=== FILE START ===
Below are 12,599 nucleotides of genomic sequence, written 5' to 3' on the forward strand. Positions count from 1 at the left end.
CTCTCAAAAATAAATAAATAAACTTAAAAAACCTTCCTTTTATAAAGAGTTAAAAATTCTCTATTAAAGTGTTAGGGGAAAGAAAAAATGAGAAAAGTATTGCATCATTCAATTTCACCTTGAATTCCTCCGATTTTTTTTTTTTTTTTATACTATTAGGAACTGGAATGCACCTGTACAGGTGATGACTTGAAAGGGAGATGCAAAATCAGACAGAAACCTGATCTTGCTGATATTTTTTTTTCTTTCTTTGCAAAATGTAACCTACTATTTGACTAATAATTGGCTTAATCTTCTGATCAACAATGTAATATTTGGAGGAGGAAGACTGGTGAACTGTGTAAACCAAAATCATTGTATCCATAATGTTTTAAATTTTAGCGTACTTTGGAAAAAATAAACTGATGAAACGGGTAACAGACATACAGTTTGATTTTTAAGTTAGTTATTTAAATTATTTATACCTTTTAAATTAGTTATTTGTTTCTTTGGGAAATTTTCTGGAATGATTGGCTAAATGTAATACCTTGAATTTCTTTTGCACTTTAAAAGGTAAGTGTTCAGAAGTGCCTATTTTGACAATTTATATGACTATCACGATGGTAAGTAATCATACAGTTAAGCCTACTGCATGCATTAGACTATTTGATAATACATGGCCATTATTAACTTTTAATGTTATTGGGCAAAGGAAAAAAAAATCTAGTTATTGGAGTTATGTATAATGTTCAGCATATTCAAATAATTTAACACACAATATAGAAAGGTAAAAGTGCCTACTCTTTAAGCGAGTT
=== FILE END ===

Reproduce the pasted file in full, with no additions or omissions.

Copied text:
Below are 12,599 nucleotides of genomic sequence, written 5' to 3' on the forward strand. Positions count from 1 at the left end.
CTCTCAAAAATAAATAAATAAACTTAAAAAACCTTCCTTTTATAAAGAGTTAAAAATTCTCTATTAAAGTGTTAGGGGAAAGAAAAAATGAGAAAAGTATTGCATCATTCAATTTCACCTTGAATTCCTCCGATTTTTTTTTTTTTTTTATACTATTAGGAACTGGAATGCACCTGTACAGGTGATGACTTGAAAGGGAGATGCAAAATCAGACAGAAACCTGATCTTGCTGATATTTTTTTTTCTTTCTTTGCAAAATGTAACCTACTATTTGACTAATAATTGGCTTAATCTTCTGATCAACAATGTAATATTTGGAGGAGGAAGACTGGTGAACTGTGTAAACCAAAATCATTGTATCCATAATGTTTTAAATTTTAGCGTACTTTGGAAAAAATAAACTGATGAAACGGGTAACAGACATACAGTTTGATTTTTAAGTTAGTTATTTAAATTATTTATACCTTTTAAATTAGTTATTTGTTTCTTTGGGAAATTTTCTGGAATGATTGGCTAAATGTAATACCTTGAATTTCTTTTGCACTTTAAAAGGTAAGTGTTCAGAAGTGCCTATTTTGACAATTTATATGACTATCACGATGGTAAGTAATCATACAGTTAAGCCTACTGCATGCATTAGACTATTTGATAATACATGGCCATTATTAACTTTTAATGTTATTGGGCAAAGGAAAAAAAAATCTAGTTATTGGAGTTATGTATAATGTTCAGCATATTCAAATAATTTAACACACAATATAGAAAGGTAAAAGTGCCTACTCTTTAAGCGAGTT